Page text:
40 years of the UAE: The country¿s industries have come a long way since 1971 - but wait till you see them in 2030, writes Tom Arnold.
The very model of industry
From rifles and Land Rovers to precision-guided missiles and fighter jets, the UAE's defence has changed markedly since 1971.
Today the country's military men and women are equipped with some of the most advanced hardware in the world.
"The UAE is upgrading its defence systems," says Gen Khalid Al Bu-Ainnain, the president of the Institute for Near East and Gulf Military Analysis. "The UAE and the Gulf are an increasingly important defence market."
The UAE was the fourth-biggest global spender on defence between 2005 and 2009, investing US$6.5 billion (Dh23.87bn) in armaments and military, the Stockholm International Peace Research Institute says.
It is in negotiations with international defence companies to buy fighter and training jets, as well as transport and early warning aircraft, attack helicopters and missile shields.
But the UAE is increasingly keen to move from a buyer to a supplier of military equipment.
The growing list of UAE companies engaged in military outsourcing, manufacturing and training is being driven by initiatives from state-backed players including Mubadala Development, Tawazun Holding and Emirates Advanced Investment.
The latest such venture is Bayanat, a project of Mubadala. Bayanat will manage the military's mapping and terrain data, and provide services to private industry.
Aviation, aerospace and defence are central to Abu Dhabi's 2030 development plan.
The first steps are being taken in Al Ain, where Mubadala and Abu Dhabi Airports Company are building an aerospace cluster; and at Zayed Military City, where Tawazun is developing its Tawazun Industrial Park focused on the arms industry.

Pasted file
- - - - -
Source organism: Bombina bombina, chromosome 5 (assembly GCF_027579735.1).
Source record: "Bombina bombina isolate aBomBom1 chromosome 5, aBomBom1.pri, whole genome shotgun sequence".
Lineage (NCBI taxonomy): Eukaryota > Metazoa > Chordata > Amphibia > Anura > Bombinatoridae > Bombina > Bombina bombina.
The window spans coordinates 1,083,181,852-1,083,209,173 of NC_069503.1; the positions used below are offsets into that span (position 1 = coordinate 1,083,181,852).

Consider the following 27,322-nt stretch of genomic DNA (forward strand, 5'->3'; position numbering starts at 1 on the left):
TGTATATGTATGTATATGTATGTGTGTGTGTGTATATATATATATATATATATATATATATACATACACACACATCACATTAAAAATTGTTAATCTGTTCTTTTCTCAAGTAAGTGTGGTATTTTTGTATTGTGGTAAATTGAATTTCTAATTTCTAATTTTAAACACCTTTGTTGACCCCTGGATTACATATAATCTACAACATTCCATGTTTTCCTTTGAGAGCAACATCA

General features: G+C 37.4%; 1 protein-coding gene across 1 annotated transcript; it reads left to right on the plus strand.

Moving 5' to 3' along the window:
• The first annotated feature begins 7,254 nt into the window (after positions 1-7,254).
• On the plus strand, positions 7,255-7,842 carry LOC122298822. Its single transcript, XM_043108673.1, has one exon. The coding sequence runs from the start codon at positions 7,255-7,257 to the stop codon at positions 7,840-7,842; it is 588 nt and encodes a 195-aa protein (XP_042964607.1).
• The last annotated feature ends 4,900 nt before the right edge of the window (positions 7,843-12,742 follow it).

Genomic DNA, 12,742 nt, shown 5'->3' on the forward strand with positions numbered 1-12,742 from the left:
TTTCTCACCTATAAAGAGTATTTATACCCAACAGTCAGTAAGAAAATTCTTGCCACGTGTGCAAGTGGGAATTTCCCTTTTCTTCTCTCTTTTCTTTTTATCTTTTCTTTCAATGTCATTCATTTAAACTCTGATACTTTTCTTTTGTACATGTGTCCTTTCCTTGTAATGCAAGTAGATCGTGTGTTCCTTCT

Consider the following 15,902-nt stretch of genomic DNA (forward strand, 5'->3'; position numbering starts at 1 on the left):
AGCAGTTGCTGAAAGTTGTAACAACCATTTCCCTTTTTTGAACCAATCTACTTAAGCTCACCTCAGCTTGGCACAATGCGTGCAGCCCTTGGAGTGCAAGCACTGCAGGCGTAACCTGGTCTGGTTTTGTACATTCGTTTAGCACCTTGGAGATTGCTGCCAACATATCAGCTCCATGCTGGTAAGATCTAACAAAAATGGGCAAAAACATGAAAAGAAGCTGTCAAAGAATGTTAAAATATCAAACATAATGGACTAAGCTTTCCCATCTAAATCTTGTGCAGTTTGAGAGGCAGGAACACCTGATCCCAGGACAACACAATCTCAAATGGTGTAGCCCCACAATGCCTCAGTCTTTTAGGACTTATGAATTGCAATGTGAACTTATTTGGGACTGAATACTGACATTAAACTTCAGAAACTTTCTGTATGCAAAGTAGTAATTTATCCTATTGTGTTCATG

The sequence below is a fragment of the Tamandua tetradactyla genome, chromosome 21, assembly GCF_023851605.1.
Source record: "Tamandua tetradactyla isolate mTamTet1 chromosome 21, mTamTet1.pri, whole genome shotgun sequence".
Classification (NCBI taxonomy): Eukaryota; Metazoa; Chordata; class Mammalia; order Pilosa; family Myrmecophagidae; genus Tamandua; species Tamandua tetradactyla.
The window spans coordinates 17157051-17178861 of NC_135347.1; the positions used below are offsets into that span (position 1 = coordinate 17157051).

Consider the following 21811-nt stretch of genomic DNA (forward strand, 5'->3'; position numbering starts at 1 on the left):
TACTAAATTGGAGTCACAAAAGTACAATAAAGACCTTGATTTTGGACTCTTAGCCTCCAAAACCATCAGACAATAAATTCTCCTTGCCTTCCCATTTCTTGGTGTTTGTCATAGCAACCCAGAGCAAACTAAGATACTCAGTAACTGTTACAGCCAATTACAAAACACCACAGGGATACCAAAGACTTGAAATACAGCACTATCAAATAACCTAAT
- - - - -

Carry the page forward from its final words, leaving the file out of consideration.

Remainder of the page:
Mubadala Aerospace announced in July it had reached a milestone with its manufacturing subsidiary, Strata of Al Ain. The aerospace company shipped its first consignment of advanced carbon-fibre composite aileron panels to Airbus for the A330 and A340 aircraft.
At this week's Dubai Airshow, Mubadala Aerospace signed a deal to supply aircraft parts to the US plane maker Boeing.
"They will be building major composite aerostructures for us and be one of the partners that we are looking for to build airplanes today and airplanes in the future," said Jim Albaugh, the president and chief executive of Boeing Commercial Airplanes.
The country is also making inroads into other industries. To reach its goal of becoming an industrial powerhouse, officials aim to capitalise on three major advantages: affordable labour, abundant energy supplies and proximity to Asia, Europe and Africa.
Arguably one of the most ambitious projects to date is the Khalifa Industrial Zone of Abu Dhabi (Kizad), which will aim to attract international industrial names to form partnerships with local ventures.
The first phase of Kizad is due to open by the end of next year. It is planned to cover 417 square kilometres - or two thirds the size of Singapore - in the coming years as part of Abu Dhabi's 2030 economic vision.
The zone is seeking to attract aluminium and steel producers, and companies from sectors including food and pharmaceuticals, construction and logistics, and paper and glass.
Dubai set the standard for creating an industrial heartland in 1985 when it established Jebel Ali Free Zone.
It has since become one of the fastest-growing free zones in the world, with a range of leading international industrial and logistical companies.